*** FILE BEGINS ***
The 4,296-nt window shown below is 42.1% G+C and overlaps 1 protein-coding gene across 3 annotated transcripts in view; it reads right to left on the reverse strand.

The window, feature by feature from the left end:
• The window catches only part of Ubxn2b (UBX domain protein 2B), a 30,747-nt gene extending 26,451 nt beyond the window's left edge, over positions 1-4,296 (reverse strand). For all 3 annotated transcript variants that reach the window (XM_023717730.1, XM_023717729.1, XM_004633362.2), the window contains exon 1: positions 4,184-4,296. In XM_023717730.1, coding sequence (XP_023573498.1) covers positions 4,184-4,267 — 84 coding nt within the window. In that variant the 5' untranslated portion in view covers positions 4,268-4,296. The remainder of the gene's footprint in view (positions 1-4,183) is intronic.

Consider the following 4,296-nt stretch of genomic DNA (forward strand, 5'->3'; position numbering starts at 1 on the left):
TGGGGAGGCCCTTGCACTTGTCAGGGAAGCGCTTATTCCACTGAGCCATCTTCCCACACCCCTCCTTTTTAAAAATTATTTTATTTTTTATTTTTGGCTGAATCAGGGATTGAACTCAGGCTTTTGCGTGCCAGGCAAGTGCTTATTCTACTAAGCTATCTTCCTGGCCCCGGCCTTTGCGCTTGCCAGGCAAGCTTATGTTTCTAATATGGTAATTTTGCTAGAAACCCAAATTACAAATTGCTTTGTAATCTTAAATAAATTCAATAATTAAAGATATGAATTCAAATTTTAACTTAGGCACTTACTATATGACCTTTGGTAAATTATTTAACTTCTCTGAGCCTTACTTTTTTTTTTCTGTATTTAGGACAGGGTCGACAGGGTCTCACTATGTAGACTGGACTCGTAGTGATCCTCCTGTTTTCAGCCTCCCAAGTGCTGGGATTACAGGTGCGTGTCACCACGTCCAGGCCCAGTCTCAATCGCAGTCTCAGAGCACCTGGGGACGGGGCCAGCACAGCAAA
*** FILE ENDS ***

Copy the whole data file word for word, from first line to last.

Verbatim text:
The 4,296-nt window shown below is 42.1% G+C and overlaps 1 protein-coding gene across 3 annotated transcripts in view; it reads right to left on the reverse strand.

The window, feature by feature from the left end:
• The window catches only part of Ubxn2b (UBX domain protein 2B), a 30,747-nt gene extending 26,451 nt beyond the window's left edge, over positions 1-4,296 (reverse strand). For all 3 annotated transcript variants that reach the window (XM_023717730.1, XM_023717729.1, XM_004633362.2), the window contains exon 1: positions 4,184-4,296. In XM_023717730.1, coding sequence (XP_023573498.1) covers positions 4,184-4,267 — 84 coding nt within the window. In that variant the 5' untranslated portion in view covers positions 4,268-4,296. The remainder of the gene's footprint in view (positions 1-4,183) is intronic.

Consider the following 4,296-nt stretch of genomic DNA (forward strand, 5'->3'; position numbering starts at 1 on the left):
TGGGGAGGCCCTTGCACTTGTCAGGGAAGCGCTTATTCCACTGAGCCATCTTCCCACACCCCTCCTTTTTAAAAATTATTTTATTTTTTATTTTTGGCTGAATCAGGGATTGAACTCAGGCTTTTGCGTGCCAGGCAAGTGCTTATTCTACTAAGCTATCTTCCTGGCCCCGGCCTTTGCGCTTGCCAGGCAAGCTTATGTTTCTAATATGGTAATTTTGCTAGAAACCCAAATTACAAATTGCTTTGTAATCTTAAATAAATTCAATAATTAAAGATATGAATTCAAATTTTAACTTAGGCACTTACTATATGACCTTTGGTAAATTATTTAACTTCTCTGAGCCTTACTTTTTTTTTTCTGTATTTAGGACAGGGTCGACAGGGTCTCACTATGTAGACTGGACTCGTAGTGATCCTCCTGTTTTCAGCCTCCCAAGTGCTGGGATTACAGGTGCGTGTCACCACGTCCAGGCCCAGTCTCAATCGCAGTCTCAGAGCACCTGGGGACGGGGCCAGCACAGCAAA